|The Polish economy grew rapidly in the mid-1990s, but growth has slowed
considerably in recent years. The gross domestic product (GDP) grew 4.0%
in 2000, but was expected to increase only by about 1.0% in both 2001 and
2002. Slowing growth has boosted unemployment, which stood at 17.4% at the
end of 2001. Tight monetary policy and slow growth have helped temper
inflation, which was down to 5.5% in 2001. Likewise, Poland's current
account deficit, which grew rapidly in the late 1990's, fell to 4.0% of
GDP in 2001. The budget deficit remains a source of concern: the slowing
economy drove up the deficit to an estimated 5% of GDP in 2001.
Throughout the 1990s the United States and other Western countries supported the growth of a free enterprise economy by reducing Poland's foreign debt burden, providing economic aid, and lowering trade barriers. Poland graduated from USAID assistance in 2000. Poland is currently negotiating entry into the European Union with a target date of 2004.
Poland is a net exporter of confectionery, processed fruit and vegetables, meat, and dairy products. Processors often rely on imports to supplement domestic supplies of wheat, feed grains, vegetable oil, and protein meals, which are generally insufficient to meet domestic demand. However, Poland is the leading producer in Europe of potatoes and rye and is one of the world's largest producers of sugarbeets. Poland also is a significant producer of rapeseed, grains, hogs, and cattle. Attempts to increase domestic feed grain production are hampered by the short growing season, poor soil, and the small size of farms.
Pressure to restructure the agriculture sector is intensifying as Poland prepares to accede to the European Union, which is unwilling to subsidize the vast number of subsistence farms that do not produce for the market. The changes in agriculture are likely to strain Poland's social fabric, tearing at the heart of the traditional, family-based small farm as the younger generation drifts toward the cities.
Poland's industrial base suffered greatly during World War II, and many resources were directed toward reconstruction. The communist economic system imposed in the late 1940s created large and unwieldy economic structures operated under a tight central command. In part because of this systemic rigidity, the economy performed poorly even in comparison with other economies in central Europe.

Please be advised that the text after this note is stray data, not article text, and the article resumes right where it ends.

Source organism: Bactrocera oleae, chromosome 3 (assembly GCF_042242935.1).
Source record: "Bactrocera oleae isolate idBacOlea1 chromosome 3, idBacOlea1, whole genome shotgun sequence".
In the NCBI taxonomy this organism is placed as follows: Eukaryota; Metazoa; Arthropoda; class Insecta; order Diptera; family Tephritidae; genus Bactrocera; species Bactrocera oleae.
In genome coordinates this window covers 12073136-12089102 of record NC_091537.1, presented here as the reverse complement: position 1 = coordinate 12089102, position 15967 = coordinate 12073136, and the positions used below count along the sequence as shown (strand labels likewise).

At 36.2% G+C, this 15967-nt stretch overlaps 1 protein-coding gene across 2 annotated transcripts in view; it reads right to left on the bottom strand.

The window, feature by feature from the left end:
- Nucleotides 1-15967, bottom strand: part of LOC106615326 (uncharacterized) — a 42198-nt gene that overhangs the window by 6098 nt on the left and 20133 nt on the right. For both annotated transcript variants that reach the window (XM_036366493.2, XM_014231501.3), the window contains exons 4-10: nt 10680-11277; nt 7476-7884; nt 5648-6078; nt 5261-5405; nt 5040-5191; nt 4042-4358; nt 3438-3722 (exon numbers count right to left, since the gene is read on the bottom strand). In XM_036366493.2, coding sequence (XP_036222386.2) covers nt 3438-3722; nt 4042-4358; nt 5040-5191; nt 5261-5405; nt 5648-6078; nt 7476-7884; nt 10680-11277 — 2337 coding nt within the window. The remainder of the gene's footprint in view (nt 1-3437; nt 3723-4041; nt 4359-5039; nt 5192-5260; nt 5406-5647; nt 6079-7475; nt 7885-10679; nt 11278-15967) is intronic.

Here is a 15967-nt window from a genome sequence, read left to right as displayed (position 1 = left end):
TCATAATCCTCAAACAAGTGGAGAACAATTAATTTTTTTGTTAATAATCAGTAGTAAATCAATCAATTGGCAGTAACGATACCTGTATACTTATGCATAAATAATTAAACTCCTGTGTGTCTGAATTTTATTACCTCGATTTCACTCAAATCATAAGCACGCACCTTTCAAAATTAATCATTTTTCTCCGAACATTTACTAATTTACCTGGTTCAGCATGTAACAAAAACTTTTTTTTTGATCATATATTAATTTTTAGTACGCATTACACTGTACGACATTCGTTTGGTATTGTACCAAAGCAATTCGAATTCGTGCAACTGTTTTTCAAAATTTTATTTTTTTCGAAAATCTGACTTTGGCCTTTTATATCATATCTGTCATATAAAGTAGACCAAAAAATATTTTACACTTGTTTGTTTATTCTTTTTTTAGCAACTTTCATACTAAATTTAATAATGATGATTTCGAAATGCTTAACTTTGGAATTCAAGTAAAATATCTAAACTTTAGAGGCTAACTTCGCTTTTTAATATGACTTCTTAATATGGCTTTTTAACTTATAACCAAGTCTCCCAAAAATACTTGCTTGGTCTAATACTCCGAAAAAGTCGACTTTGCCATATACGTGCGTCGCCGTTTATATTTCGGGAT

In 1990, the Mazowiecki government began a comprehensive reform program to replace the centralized command economy with a market-oriented system. While the results overall have been impressive, many large state-owned industrial enterprises, particularly the railroad and the mining, steel, and defense sectors, have remained resistant to the change and downsizing required to survive in an open market economy.
Economic Reform Program
As a result of Poland's growth and investment-friendly climate, the country has received over $50 billion in direct foreign investment since 1990. However, the government continues to play a strong role in the economy, as seen in excessive red tape and the high level of politicization in many business decisions. Investors complain that state regulation is not transparent or predictable; the economy suffers from a lack of competition in many sectors, notably telecommunications. In early 2002, the government announced a new set of economic reforms, designed in many ways to complete the process launched in 1990. The package acknowledges the need to improve Poland's investment climate, particularly the conditions for small and medium-sized enterprises, and better prepare the economy to compete as an EU member. The government also aims to improve Poland's public finances to prepare for eventual adoption of the euro.
Most of Poland's imports are capital goods needed for industrial retooling and for manufacturing inputs, rather than imports for consumption. Therefore, a deficit is expected and should even be regarded as positive at this point. Poland, a member of the World Trade Organization, has been steadily lowering tariffs in line with its WTO and EU commitments. Most products from EU countries now enter Poland duty-free; while Poland will apply the EU's common external tariff to goods from other countries (including the U.S.) upon EU entry, it continues to maintain higher tariffs in advance of accession. The Polish government has agreed to lower tariffs on selected U.S. products to address this differential. Most Polish exports to the U.S. receive tariff benefits under the Generalized System of Preferences (GSP) program.
GDP: purchasing power parity - $327.5 billion (2000 est.)
SOURCES: The World Factbook, U.S. Department of State
Mother Earth Travel > Country Index > Poland > Map Economy History